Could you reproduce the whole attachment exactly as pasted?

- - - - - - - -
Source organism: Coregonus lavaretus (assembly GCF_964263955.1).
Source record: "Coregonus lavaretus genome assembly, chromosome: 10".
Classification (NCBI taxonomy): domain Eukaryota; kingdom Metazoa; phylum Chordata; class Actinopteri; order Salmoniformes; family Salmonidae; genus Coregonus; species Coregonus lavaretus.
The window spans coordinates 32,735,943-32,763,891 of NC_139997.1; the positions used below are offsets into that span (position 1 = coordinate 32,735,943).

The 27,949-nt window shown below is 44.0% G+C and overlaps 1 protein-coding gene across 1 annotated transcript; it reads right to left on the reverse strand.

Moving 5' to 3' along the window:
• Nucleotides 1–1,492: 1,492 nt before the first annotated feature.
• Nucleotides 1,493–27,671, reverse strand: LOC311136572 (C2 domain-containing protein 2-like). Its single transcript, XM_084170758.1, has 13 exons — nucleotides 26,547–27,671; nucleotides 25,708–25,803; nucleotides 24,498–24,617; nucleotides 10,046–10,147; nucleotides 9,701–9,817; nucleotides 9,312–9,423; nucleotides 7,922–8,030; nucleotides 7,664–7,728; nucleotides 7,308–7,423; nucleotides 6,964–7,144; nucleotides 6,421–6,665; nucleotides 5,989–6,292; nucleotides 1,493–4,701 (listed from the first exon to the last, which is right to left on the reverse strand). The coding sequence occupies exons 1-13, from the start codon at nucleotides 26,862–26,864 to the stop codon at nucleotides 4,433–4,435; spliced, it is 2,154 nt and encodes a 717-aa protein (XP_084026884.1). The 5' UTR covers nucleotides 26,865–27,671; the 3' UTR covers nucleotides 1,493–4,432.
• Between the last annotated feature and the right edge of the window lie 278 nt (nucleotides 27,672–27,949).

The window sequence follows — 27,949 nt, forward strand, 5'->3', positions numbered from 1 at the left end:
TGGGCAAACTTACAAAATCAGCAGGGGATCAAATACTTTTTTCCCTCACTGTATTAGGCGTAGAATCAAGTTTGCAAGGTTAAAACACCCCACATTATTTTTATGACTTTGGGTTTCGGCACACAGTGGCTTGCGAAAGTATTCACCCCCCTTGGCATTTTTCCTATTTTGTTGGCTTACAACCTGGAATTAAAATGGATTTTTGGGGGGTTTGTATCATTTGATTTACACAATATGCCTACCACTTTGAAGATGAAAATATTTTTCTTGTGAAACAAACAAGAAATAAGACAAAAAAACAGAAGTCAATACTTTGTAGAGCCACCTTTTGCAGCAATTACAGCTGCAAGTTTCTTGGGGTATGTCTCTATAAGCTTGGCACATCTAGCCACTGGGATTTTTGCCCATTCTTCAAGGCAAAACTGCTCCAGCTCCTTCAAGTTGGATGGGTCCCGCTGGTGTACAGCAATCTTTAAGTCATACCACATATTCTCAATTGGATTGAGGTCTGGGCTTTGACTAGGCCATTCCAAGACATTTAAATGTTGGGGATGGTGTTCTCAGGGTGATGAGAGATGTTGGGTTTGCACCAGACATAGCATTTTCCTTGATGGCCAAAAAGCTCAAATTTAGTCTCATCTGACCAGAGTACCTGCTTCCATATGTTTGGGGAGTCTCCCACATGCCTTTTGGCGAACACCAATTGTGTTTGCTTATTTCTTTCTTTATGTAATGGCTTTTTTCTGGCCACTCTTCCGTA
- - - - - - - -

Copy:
Source organism: Coregonus lavaretus (assembly GCF_964263955.1).
Source record: "Coregonus lavaretus genome assembly, chromosome: 10".
Classification (NCBI taxonomy): domain Eukaryota; kingdom Metazoa; phylum Chordata; class Actinopteri; order Salmoniformes; family Salmonidae; genus Coregonus; species Coregonus lavaretus.
The window spans coordinates 32,735,943-32,763,891 of NC_139997.1; the positions used below are offsets into that span (position 1 = coordinate 32,735,943).

The 27,949-nt window shown below is 44.0% G+C and overlaps 1 protein-coding gene across 1 annotated transcript; it reads right to left on the reverse strand.

Moving 5' to 3' along the window:
• Nucleotides 1–1,492: 1,492 nt before the first annotated feature.
• Nucleotides 1,493–27,671, reverse strand: LOC311136572 (C2 domain-containing protein 2-like). Its single transcript, XM_084170758.1, has 13 exons — nucleotides 26,547–27,671; nucleotides 25,708–25,803; nucleotides 24,498–24,617; nucleotides 10,046–10,147; nucleotides 9,701–9,817; nucleotides 9,312–9,423; nucleotides 7,922–8,030; nucleotides 7,664–7,728; nucleotides 7,308–7,423; nucleotides 6,964–7,144; nucleotides 6,421–6,665; nucleotides 5,989–6,292; nucleotides 1,493–4,701 (listed from the first exon to the last, which is right to left on the reverse strand). The coding sequence occupies exons 1-13, from the start codon at nucleotides 26,862–26,864 to the stop codon at nucleotides 4,433–4,435; spliced, it is 2,154 nt and encodes a 717-aa protein (XP_084026884.1). The 5' UTR covers nucleotides 26,865–27,671; the 3' UTR covers nucleotides 1,493–4,432.
• Between the last annotated feature and the right edge of the window lie 278 nt (nucleotides 27,672–27,949).

The window sequence follows — 27,949 nt, forward strand, 5'->3', positions numbered from 1 at the left end:
TGGGCAAACTTACAAAATCAGCAGGGGATCAAATACTTTTTTCCCTCACTGTATTAGGCGTAGAATCAAGTTTGCAAGGTTAAAACACCCCACATTATTTTTATGACTTTGGGTTTCGGCACACAGTGGCTTGCGAAAGTATTCACCCCCCTTGGCATTTTTCCTATTTTGTTGGCTTACAACCTGGAATTAAAATGGATTTTTGGGGGGTTTGTATCATTTGATTTACACAATATGCCTACCACTTTGAAGATGAAAATATTTTTCTTGTGAAACAAACAAGAAATAAGACAAAAAAACAGAAGTCAATACTTTGTAGAGCCACCTTTTGCAGCAATTACAGCTGCAAGTTTCTTGGGGTATGTCTCTATAAGCTTGGCACATCTAGCCACTGGGATTTTTGCCCATTCTTCAAGGCAAAACTGCTCCAGCTCCTTCAAGTTGGATGGGTCCCGCTGGTGTACAGCAATCTTTAAGTCATACCACATATTCTCAATTGGATTGAGGTCTGGGCTTTGACTAGGCCATTCCAAGACATTTAAATGTTGGGGATGGTGTTCTCAGGGTGATGAGAGATGTTGGGTTTGCACCAGACATAGCATTTTCCTTGATGGCCAAAAAGCTCAAATTTAGTCTCATCTGACCAGAGTACCTGCTTCCATATGTTTGGGGAGTCTCCCACATGCCTTTTGGCGAACACCAATTGTGTTTGCTTATTTCTTTCTTTATGTAATGGCTTTTTTCTGGCCACTCTTCCGTA